The Early Days of a Better Nation

Wednesday, June 11, 2008

Horseman of the Apocrypha

The Protestant translations of the Bible are not known as 'the Vulgate'. Christianity does not teach that Jesus had 'a human body but a nonhuman nature'. The title of William Paley's book on the design argument is not Natural Philosophy. The opposite of 'synoptic' is not 'apocryphal'. 'Q' is not the lost source of all four gospels. That the long ending of the Gospel of Mark is a later addition was not one of the 'more astonishing findings' of Bart Ehrman. Alpha Centauri is not the 'preferred origin' of supposed alien spacecraft. Marx, not Engels, wrote that human anatomy is the key to the anatomy of the ape. Not all Christian churches approved of slavery. Lysenko's theories did not lead to the deaths of millions. If you want to argue that Martin Luther King wasn't really a Christian, you don't clinch it by citing his refusal to hate his enemies.

That last is a lapse of understanding. The rest are matters of fact. None of these errors and misconceptions is important to Hitchens' argument in God is not Great. Getting the facts straight would have been easy - not just for a man of Hitchens' parts and learning, but for anyone with access to the Internet or a library and half an hour to spare.


Could you quote the MLK passage? I'm perversely hoping it's not quite as bad as it sounds.

Reminds me of one of the odder passages in the oddest plotline the Archers has run in some time:

Usha (to Alan, referring to Shula): But I can't turn the other cheek!


'At no point did Dr. King [...] even hint that those who injured and reviled him were to be threatened with any revenge or punishment, in this world or the next, save the consequences of their own brute selfishness and stupidity. and he even phrased that appeal more coureously than, in my humble opinion, its targets deserved. In no real as opposed to nominal sense, then, was he a Christian.'

I mean, 'And he even phrased that appeal more courteously ...'

So I take it you and Hitchens are very close, then?

No, it's true that Hitchens got a lot wrong in the book, but the meat of his argument - that the premise of religion is one which cheapens human life and draws attention away from the reality that matters - is not entirely off the mark.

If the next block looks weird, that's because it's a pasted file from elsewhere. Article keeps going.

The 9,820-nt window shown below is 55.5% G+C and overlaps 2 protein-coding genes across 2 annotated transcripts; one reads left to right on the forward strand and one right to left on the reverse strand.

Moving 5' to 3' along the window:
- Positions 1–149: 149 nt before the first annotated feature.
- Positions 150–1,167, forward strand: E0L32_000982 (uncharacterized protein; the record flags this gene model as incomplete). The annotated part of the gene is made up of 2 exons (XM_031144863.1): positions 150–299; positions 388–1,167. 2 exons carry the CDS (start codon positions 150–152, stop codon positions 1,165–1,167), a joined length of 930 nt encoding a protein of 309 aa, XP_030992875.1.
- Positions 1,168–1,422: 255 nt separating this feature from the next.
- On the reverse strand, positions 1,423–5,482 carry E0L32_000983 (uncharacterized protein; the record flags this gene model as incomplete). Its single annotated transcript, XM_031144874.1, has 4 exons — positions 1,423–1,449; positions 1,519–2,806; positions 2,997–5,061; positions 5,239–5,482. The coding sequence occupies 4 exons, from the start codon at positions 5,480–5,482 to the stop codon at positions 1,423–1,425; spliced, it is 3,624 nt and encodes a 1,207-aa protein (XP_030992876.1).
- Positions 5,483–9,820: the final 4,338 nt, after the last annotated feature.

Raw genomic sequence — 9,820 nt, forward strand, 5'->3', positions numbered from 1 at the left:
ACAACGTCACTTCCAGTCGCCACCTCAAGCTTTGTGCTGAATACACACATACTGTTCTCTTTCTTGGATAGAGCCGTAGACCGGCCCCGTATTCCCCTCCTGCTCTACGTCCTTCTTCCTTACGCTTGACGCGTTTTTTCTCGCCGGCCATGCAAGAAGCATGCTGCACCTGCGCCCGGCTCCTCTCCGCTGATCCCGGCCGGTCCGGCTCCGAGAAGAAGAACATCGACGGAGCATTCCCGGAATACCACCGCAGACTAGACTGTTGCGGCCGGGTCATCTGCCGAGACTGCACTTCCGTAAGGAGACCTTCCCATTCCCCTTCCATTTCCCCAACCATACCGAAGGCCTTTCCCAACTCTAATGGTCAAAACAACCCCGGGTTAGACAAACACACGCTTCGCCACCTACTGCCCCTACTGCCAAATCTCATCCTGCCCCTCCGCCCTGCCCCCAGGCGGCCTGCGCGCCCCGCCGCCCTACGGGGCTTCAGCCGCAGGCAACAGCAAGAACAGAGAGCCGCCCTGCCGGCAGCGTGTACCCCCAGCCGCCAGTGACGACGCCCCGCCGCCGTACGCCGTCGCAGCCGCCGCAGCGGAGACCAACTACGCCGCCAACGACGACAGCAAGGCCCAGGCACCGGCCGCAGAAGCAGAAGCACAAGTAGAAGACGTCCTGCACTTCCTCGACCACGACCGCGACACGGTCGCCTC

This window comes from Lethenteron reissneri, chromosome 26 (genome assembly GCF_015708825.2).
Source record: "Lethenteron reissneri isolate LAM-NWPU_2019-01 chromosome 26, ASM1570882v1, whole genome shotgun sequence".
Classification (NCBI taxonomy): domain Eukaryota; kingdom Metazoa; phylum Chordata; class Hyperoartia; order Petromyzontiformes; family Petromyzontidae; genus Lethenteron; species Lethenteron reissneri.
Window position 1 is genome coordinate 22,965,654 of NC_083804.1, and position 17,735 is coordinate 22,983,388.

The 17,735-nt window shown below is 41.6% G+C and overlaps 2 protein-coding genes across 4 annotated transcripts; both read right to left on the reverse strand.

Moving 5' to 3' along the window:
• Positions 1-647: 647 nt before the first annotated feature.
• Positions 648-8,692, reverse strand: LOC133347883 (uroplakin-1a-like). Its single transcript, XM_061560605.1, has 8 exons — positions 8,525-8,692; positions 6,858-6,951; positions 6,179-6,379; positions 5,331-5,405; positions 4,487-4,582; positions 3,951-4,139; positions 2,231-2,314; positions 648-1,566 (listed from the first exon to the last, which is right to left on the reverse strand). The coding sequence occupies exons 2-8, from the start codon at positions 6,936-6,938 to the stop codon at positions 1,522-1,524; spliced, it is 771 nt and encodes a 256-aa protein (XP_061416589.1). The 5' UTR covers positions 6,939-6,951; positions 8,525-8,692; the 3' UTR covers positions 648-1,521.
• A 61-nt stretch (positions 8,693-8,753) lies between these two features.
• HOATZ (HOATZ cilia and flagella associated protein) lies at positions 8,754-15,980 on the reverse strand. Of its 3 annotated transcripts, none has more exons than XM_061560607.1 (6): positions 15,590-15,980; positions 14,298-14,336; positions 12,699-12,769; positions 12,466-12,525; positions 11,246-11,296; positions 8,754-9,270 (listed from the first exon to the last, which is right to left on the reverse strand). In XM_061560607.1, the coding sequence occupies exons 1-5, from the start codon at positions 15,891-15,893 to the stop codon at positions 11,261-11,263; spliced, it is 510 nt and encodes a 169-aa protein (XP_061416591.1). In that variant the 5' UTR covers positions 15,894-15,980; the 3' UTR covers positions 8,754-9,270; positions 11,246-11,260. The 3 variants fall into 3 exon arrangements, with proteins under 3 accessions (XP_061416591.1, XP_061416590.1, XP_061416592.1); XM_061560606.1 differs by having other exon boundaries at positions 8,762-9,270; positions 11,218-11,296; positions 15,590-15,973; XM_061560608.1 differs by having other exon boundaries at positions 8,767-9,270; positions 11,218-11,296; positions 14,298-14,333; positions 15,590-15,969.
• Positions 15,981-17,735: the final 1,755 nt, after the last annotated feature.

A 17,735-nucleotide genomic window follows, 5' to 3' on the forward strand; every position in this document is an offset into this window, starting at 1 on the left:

The Portable Atheist, a book he edited after God is not Great, is a good deal more convincing. The variety of authors and excerpts he's put together are all eloquent in the extreme; they put up a common front and an argument against religion which is extremely difficult to refute.

On another note, would you happen to know when can I expect to see The Night Sessions in Canada? I'm buying Giant Lizards from Another Star this month and I'd like to get ahold of your latest work. I actually started my blog because of the political dimensions of the Fall Revolution series, so I'm always happy to read more of your work!

I seem to recall he also got his dates wrong with regards to the Mormon church and its gradual 'acceptance' of African Americans.

It's the bit about the Gospel of Mark that really stuns me. Eusebius was aware of the problem in the early 4th century!

the meat of his argument - that the premise of religion is one which cheapens human life and draws attention away from the reality that matters - is not entirely off the mark

Not entirely new, either. I've got the name Lucretius in my head, probably wrongly. Or I may mean Epicurus. The argument was well-known in classical times, anyway.

That's a strange line about MLK. It sounds as if he genuinely believes hellfire preachers are orthodox Christians (rather than the predestinarian heretics they so plainly are).

How do Calvinists get round the parable of the sheep and the goats, anyway? Just wondering.

Wow, that was really fun. Thank you.

Now get back to work!


Look, I'm a Christian. I really don't mind being harangued by atheists, but I ask them to please read some worthwhile atheist texts before they jump in. I disagree, respectfully, with Kautsky, Alexander Saxton and a few other mostly Marxist atheists. Hitchens and Harris are just not worth bothering with.

Steve, I think my British publisher has the Canada market (at least formally) so the book should be available there in August. Still waiting to hear from my US publisher.

I agree about The Portable Atheist: it's one of the best if not the best one-volume anthologies of atheist/agnostic writing.

Phil, I don't get it about 'predestinarian heretics' - isn't predestination an orthodox and catholic doctrine? As for the parable of the sheep and the goats, I wonder how Christians get around it, since it seems to imply that belief has nothing to do with salvation.

Jon: You may wish to check out Richard Carrier's Sense and Goodness without God.

As for your objection to Harris, I'm afraid it isn't self-evident, and he does maintain a faq/clarification page which my address your concerns.

Our fine host has a forthcoming work of fiction on this topic that I'm eagerly anticipating as well.